Choosing a table saw – diy – mother earth news
If you haven’t yet realized that there’s never enough room in a workshop, you probably will someday. That’s why a portable saw is ideal in many situations. It frees up floor space between uses and al lows you to take cutting capabilities on the road. Many companies now offer excellent, professional-grade table saws (weighing from 75 to 150 pounds) that are fairly affordable.
The issue of size and weight brings you to the first pre-purchase question: Will your saw be used most frequently in a workshop, or will it always be on the move to different areas of building activity? If stationary use will be the norm, consider buying a heavyweight, contractor table saw. These semi-portable machines usually come with a stand or casters. They weigh about 100 to 150 pounds, include cast-iron work surfaces and offer a heft that ensures a stable work platform.
The latest breed of contractor saws do a great job with routine homestead projects and fine woodworking. A growing number of models include the same kind of rip fence and work surface normally found on the best 500-pound, stationary, cabinetmaker table saws.
For the nomad sawyer, working in the shop one day, in the back yard the next, and at a buddy’s place on the weekend, a lightweight, bench-top table saw is an ideal choice. These smaller contractor saws are designed to operate on top of an existing bench or the tailgate of your pickup. Typically weighing in at about 75 pounds, bench-top saws pack a lot of cutting power into a compact machine, and that’s their biggest virtue.
Table Saw PerformanceDon’t let their small size confuse you. Although high quality bench-top table saws look similar to those cheap models destined to disappoint, they are different. And price is a powerful clue to what’s inside the shipping carton.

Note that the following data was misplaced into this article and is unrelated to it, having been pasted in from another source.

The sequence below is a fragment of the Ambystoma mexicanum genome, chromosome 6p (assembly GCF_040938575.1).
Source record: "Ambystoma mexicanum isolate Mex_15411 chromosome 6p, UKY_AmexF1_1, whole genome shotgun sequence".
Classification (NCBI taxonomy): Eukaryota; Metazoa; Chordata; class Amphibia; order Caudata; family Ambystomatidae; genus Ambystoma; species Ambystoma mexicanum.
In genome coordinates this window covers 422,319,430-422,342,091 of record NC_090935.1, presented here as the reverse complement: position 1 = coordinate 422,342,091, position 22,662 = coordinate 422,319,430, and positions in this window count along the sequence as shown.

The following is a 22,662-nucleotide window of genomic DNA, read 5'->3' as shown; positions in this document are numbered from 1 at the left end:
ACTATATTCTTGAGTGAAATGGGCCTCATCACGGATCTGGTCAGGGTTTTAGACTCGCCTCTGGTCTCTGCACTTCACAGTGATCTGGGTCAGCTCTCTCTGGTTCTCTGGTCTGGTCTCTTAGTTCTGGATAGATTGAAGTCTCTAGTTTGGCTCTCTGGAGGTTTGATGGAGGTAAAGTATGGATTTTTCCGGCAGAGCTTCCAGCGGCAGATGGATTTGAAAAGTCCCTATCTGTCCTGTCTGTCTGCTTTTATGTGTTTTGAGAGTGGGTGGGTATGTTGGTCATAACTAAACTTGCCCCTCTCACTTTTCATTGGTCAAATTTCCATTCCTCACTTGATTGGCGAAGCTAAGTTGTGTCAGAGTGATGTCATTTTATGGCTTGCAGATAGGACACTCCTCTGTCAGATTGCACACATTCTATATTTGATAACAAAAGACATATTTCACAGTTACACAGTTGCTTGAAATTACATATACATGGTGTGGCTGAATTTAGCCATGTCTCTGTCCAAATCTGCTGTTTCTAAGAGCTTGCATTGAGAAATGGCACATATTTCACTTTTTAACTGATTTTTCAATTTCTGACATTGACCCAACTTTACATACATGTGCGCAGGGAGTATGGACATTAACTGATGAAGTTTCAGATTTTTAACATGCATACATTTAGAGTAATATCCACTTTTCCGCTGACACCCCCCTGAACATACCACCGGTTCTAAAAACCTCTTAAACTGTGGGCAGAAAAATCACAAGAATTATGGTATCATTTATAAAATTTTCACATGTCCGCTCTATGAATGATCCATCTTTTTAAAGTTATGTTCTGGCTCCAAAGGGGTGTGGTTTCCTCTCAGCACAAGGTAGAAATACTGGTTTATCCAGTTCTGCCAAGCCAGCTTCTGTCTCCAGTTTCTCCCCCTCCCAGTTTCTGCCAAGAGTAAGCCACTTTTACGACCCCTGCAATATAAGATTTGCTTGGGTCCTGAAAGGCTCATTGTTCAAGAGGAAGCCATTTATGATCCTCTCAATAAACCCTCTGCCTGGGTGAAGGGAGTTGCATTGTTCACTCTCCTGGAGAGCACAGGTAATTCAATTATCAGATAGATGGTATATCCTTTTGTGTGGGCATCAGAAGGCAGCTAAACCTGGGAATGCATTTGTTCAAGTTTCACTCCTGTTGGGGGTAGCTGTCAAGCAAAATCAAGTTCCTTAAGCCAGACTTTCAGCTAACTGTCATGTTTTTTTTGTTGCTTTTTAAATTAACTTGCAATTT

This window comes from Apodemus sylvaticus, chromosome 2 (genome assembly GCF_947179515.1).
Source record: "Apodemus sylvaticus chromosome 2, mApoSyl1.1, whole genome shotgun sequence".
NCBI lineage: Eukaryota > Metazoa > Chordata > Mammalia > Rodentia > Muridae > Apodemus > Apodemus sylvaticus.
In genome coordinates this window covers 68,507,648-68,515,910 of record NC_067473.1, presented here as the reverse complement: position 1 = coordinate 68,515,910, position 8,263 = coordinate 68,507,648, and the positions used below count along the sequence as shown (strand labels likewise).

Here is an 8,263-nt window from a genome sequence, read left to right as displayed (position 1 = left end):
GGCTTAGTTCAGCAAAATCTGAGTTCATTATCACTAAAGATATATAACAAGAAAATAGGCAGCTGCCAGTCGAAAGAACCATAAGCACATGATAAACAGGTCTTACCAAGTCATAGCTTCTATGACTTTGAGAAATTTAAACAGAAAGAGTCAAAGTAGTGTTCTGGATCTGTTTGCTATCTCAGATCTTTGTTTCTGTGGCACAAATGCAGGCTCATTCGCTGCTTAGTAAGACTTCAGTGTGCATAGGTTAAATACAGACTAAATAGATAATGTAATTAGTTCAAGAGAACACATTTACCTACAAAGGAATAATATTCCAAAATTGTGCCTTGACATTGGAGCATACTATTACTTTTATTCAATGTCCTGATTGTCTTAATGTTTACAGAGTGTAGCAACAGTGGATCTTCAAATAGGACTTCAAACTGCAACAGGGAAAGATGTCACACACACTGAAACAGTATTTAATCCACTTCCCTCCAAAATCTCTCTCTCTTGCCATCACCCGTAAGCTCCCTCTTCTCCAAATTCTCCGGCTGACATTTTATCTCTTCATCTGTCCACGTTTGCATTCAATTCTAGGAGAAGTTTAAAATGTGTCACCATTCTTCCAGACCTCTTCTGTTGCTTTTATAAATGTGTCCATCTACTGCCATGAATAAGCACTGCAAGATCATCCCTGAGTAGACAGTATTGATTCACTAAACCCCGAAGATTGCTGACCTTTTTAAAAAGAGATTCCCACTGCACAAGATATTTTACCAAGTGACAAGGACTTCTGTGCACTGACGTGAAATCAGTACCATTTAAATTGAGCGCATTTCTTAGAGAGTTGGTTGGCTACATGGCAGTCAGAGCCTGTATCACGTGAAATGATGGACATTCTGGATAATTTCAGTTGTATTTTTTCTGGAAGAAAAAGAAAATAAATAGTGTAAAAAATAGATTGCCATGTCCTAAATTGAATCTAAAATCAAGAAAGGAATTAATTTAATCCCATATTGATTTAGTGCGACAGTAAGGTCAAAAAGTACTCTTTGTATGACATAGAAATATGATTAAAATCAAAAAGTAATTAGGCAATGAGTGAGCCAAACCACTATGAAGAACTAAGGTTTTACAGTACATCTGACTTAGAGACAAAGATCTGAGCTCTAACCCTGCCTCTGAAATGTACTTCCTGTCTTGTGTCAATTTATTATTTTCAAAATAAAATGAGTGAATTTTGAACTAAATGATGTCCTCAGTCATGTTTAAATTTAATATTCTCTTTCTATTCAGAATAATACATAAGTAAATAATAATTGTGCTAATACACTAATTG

Choose a saw with a 10-inch-diameter blade, a sliding guide (called a “fence”) that’s capable of guiding cuts to the center of a 48-inch-wide sheet of plywood or particleboard, and enough power to handle a full range of cutting challenges. Saws with motors drawing 12 to 15 amps of current, and spinning a full-size, 10-inch blade offer the zest to slice through 2-inch-thick hardwood in a single pass.
Optional accessories worth considering are a folding support stand, enhanced cutting jigs and fixtures.
Table Saws and Dust ControlMost wood gives off a pleasant aroma when it’s cut, but wood dust is more than just fragrant – it’s also hazardous to your health. Invisible, ultra-fine dust particles generated by power tools like table saws are especially hazardous.
Unless you’re using a table saw outdoors, you need some kind of dust control or personal dust protection. At a minimum don a dust mask in addition to the eye and ear protection you need to operate a table saw safely. A mask will protect your lungs, though your workshop still will get coated in fine dust. To avoid this, you need some additional equipment. Manufacturers sell dust collection bags that attach directly to the table saw. As the wood is cut, the heaviest sawdust is sucked down into the small bag.